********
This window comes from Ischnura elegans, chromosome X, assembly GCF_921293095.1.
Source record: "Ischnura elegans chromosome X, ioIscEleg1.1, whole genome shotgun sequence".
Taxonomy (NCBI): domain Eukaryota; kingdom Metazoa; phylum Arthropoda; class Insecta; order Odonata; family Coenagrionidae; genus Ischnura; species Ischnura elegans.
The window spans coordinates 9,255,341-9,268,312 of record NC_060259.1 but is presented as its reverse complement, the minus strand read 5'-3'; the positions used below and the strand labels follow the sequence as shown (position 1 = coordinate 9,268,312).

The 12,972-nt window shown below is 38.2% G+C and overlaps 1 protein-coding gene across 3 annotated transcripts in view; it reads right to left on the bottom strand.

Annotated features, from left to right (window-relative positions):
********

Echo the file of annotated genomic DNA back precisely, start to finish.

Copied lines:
This window comes from Ischnura elegans, chromosome X, assembly GCF_921293095.1.
Source record: "Ischnura elegans chromosome X, ioIscEleg1.1, whole genome shotgun sequence".
Taxonomy (NCBI): domain Eukaryota; kingdom Metazoa; phylum Arthropoda; class Insecta; order Odonata; family Coenagrionidae; genus Ischnura; species Ischnura elegans.
The window spans coordinates 9,255,341-9,268,312 of record NC_060259.1 but is presented as its reverse complement, the minus strand read 5'-3'; the positions used below and the strand labels follow the sequence as shown (position 1 = coordinate 9,268,312).

The 12,972-nt window shown below is 38.2% G+C and overlaps 1 protein-coding gene across 3 annotated transcripts in view; it reads right to left on the bottom strand.

Annotated features, from left to right (window-relative positions):